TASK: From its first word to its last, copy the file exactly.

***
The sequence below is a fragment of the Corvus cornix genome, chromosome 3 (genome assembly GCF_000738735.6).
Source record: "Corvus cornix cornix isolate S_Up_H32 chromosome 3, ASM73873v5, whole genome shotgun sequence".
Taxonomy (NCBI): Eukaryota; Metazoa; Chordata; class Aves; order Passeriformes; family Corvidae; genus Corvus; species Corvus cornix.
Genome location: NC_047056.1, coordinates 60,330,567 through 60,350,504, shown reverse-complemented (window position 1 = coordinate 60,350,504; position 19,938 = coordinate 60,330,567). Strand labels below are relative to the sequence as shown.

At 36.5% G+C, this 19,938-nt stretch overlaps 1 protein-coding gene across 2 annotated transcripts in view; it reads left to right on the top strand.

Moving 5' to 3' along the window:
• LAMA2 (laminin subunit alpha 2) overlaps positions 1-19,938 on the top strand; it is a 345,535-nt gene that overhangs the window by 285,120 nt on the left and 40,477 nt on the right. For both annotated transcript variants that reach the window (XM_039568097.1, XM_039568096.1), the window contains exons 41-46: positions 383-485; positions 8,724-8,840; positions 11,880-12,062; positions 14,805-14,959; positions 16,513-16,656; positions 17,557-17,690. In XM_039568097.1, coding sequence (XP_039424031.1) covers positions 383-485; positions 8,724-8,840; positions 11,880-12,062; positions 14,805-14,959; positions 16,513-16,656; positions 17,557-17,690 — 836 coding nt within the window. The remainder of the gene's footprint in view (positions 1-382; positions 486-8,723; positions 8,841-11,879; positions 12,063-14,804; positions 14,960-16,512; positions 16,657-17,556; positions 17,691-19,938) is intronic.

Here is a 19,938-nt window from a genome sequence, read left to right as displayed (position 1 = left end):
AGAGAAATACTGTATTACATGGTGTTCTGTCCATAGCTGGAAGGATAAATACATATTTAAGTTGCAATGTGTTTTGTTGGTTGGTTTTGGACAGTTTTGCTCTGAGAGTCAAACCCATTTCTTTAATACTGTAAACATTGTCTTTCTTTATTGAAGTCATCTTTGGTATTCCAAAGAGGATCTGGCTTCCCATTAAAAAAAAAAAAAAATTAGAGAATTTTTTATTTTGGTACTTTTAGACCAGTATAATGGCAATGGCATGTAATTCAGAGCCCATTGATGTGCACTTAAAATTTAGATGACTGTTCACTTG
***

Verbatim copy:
The sequence below is a fragment of the Corvus cornix genome, chromosome 3 (genome assembly GCF_000738735.6).
Source record: "Corvus cornix cornix isolate S_Up_H32 chromosome 3, ASM73873v5, whole genome shotgun sequence".
Taxonomy (NCBI): Eukaryota; Metazoa; Chordata; class Aves; order Passeriformes; family Corvidae; genus Corvus; species Corvus cornix.
Genome location: NC_047056.1, coordinates 60,330,567 through 60,350,504, shown reverse-complemented (window position 1 = coordinate 60,350,504; position 19,938 = coordinate 60,330,567). Strand labels below are relative to the sequence as shown.

At 36.5% G+C, this 19,938-nt stretch overlaps 1 protein-coding gene across 2 annotated transcripts in view; it reads left to right on the top strand.

Moving 5' to 3' along the window:
• LAMA2 (laminin subunit alpha 2) overlaps positions 1-19,938 on the top strand; it is a 345,535-nt gene that overhangs the window by 285,120 nt on the left and 40,477 nt on the right. For both annotated transcript variants that reach the window (XM_039568097.1, XM_039568096.1), the window contains exons 41-46: positions 383-485; positions 8,724-8,840; positions 11,880-12,062; positions 14,805-14,959; positions 16,513-16,656; positions 17,557-17,690. In XM_039568097.1, coding sequence (XP_039424031.1) covers positions 383-485; positions 8,724-8,840; positions 11,880-12,062; positions 14,805-14,959; positions 16,513-16,656; positions 17,557-17,690 — 836 coding nt within the window. The remainder of the gene's footprint in view (positions 1-382; positions 486-8,723; positions 8,841-11,879; positions 12,063-14,804; positions 14,960-16,512; positions 16,657-17,556; positions 17,691-19,938) is intronic.

Here is a 19,938-nt window from a genome sequence, read left to right as displayed (position 1 = left end):
AGAGAAATACTGTATTACATGGTGTTCTGTCCATAGCTGGAAGGATAAATACATATTTAAGTTGCAATGTGTTTTGTTGGTTGGTTTTGGACAGTTTTGCTCTGAGAGTCAAACCCATTTCTTTAATACTGTAAACATTGTCTTTCTTTATTGAAGTCATCTTTGGTATTCCAAAGAGGATCTGGCTTCCCATTAAAAAAAAAAAAAAATTAGAGAATTTTTTATTTTGGTACTTTTAGACCAGTATAATGGCAATGGCATGTAATTCAGAGCCCATTGATGTGCACTTAAAATTTAGATGACTGTTCACTTG